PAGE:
Because it was so common, we know quite a bit about bothriolepis. In addition to the fossilized armor plates, we have some body impressions and even fossilized internal organs. This is really rare, and the reason it’s happened more than once in bothriolepis is that the internal organs were protected by the armor plates long enough for fine sediment to fill the body before the organs decomposed or were eaten by other animals. We know that the digestive system was simple compared to modern fish but the gut was spiral shaped, which allowed more time for the plant material it ate to stay in the body so more nutrients could be extracted from it. The gills were likewise primitive, and it may have also had a pair of primitive lungs. Yes, lungs! Not all palaeontologists agree that the sacs were actually lungs, but those who do think the fish would have gulped air at the surface like a lungfish. Since most, if not all, bothriolepis species seem to have lived in freshwater, it’s possible it needed lungs to breathe air if the water where it lived was low in oxygen. Some researchers think it might even have been able to use its pectoral fins to move around on land, at least enough to move to a new water source if its home dried up. Because bothriolepis remains are sometimes found in marine environments, some researchers also speculate that it may have migrated from or to the ocean to spawn, and that it used its possible land-walking ability to navigate around obstacles while migrating along rivers.

At least some bothriolepis individuals also had a pair of weird frills at the base of the tail. They might have acted as fins but they might have had something to do with mating, like a male shark’s claspers. It’s not clear if all individuals had them or only some.

Placoderms were the first fish to develop jaws, teeth, and pelvic fins. Pelvic fins were important not just because it made the fish more stable in the water, but because they correspond to hind legs in tetrapods. Here’s something to think about: if pelvic fins hadn’t evolved in fish, would land animals have eventually evolved four legs or would all land animals have just two legs and a tail? Would humans look like mermaids and mermen, or weird seals? Would birds have evolved wings even if it meant they had no feet?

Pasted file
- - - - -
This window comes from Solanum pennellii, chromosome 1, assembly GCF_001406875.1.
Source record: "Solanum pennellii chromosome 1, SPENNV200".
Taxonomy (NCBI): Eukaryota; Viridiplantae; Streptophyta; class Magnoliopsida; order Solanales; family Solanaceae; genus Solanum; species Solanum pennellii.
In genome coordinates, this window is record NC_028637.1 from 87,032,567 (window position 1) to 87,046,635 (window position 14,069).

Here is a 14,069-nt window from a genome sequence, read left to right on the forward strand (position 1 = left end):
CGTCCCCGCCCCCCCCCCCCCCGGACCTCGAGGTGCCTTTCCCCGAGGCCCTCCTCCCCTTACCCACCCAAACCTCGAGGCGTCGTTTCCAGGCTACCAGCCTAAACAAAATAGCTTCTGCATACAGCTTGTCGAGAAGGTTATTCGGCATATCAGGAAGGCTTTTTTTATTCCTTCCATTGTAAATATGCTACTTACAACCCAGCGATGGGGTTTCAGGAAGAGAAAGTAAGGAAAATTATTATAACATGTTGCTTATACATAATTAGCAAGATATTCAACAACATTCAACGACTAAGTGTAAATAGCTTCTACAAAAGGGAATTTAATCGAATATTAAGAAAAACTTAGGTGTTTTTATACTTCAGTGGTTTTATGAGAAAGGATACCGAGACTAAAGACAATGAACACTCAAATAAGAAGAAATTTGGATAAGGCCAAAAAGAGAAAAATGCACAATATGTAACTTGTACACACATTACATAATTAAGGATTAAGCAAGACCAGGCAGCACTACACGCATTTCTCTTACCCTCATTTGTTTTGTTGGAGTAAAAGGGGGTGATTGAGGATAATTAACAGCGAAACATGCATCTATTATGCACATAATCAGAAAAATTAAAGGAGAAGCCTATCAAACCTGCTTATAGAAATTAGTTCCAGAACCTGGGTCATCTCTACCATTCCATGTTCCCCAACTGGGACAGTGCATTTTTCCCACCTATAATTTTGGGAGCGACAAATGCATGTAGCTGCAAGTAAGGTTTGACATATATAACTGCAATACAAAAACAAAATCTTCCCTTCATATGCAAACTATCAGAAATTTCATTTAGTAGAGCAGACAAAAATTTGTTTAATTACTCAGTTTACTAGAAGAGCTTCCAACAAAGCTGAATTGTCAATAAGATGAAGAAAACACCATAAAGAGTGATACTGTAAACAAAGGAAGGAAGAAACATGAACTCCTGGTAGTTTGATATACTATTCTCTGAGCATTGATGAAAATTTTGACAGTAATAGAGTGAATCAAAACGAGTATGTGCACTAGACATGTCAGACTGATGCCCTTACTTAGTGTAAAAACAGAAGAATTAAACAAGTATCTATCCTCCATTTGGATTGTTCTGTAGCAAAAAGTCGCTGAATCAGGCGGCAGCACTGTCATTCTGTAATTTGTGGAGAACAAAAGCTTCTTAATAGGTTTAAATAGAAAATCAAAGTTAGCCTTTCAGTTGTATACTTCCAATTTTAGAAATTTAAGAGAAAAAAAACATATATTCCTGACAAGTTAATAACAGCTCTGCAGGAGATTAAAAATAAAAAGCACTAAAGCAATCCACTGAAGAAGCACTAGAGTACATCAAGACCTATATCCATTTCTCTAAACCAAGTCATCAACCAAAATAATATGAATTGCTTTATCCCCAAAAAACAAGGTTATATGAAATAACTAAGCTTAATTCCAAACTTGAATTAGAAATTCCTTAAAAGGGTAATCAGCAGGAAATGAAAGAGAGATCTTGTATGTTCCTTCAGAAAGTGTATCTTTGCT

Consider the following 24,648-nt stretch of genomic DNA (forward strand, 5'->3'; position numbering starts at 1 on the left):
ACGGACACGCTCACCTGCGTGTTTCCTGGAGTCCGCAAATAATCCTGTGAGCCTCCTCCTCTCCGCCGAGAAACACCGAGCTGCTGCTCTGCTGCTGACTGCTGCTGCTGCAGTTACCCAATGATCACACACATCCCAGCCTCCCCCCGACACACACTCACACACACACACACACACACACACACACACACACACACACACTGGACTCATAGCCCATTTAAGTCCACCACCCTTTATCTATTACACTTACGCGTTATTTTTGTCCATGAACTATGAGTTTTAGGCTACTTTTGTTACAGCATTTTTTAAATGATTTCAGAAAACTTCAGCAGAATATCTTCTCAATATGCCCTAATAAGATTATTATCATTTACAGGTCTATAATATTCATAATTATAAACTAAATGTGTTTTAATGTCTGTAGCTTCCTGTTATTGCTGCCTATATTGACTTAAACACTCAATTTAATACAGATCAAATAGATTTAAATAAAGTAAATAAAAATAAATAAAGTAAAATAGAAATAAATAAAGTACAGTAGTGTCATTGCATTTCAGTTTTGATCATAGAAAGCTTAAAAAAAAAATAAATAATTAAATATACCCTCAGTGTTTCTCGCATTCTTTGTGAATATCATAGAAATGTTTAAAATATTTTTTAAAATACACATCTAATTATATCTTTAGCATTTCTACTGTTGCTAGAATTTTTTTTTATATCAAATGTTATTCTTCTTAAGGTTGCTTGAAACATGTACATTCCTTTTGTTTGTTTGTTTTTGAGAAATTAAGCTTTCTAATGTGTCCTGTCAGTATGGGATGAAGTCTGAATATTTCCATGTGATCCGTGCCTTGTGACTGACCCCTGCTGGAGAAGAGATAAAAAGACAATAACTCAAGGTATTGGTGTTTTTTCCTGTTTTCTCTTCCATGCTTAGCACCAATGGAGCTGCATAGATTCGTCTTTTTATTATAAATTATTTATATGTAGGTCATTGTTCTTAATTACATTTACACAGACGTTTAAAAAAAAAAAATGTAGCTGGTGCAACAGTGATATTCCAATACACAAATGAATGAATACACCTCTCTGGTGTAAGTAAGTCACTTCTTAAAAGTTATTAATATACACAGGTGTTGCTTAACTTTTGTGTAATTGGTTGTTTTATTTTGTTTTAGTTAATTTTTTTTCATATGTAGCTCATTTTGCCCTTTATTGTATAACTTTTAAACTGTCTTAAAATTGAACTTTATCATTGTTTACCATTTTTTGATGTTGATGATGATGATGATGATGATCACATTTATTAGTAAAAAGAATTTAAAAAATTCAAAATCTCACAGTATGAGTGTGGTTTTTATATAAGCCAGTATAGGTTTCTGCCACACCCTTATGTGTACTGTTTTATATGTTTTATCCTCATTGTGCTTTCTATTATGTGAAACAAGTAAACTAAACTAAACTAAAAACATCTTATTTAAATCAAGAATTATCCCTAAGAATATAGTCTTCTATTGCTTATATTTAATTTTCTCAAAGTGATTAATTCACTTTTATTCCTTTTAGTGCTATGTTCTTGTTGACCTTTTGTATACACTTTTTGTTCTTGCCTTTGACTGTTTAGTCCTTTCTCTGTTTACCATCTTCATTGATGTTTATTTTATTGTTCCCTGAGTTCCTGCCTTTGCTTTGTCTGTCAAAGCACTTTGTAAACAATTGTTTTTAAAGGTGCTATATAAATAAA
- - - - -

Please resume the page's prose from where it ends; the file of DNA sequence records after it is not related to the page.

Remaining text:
Okay, so, back to the Devonian. There were lots more fish than just the placoderms, of course. Coelacanths, lungfish, and early sharks evolved at this time and are still around, as are ray-finned fish that are the most common fish today.

But maybe with all this talk of weird fish, you’ve forgotten this is an episode about an extinction event. Ocean life in the Devonian was chugging along just fine–but then something happened, something that resulted in the same loss of oxygen in the oceans that caused so many extinctions in the late Ordovician. But no one’s sure what that was.

The extinction event actually took place in several waves millions of years apart. Researchers generally think that the same events that caused the late Ordovician extinction events may have caused the late Devonian extinction events. Toward the end of the Devonian the Earth did appear to go through several rapid temperature changes, and some researchers think the cause of these temperature changes might have been trees.

At the beginning of the Devonian, there were lots of plants on land, but they were all small. You could walk from one side of a continent to another and never encounter a plant taller than knee-high. But plants were evolving rapidly, and before long the first trees appeared. They were related to ferns, club moss, and a type of plant called horsetails, which wouldn’t have looked much like trees to us. The progymnosperms also evolved during this time, and they were ancestors of modern gymnosperms, a group which includes conifers, gingkos, and cycads. Some of these early trees didn’t even have leaves, while some had what looked like fern fronds. Some grew almost 100 feet tall, or 30 meters.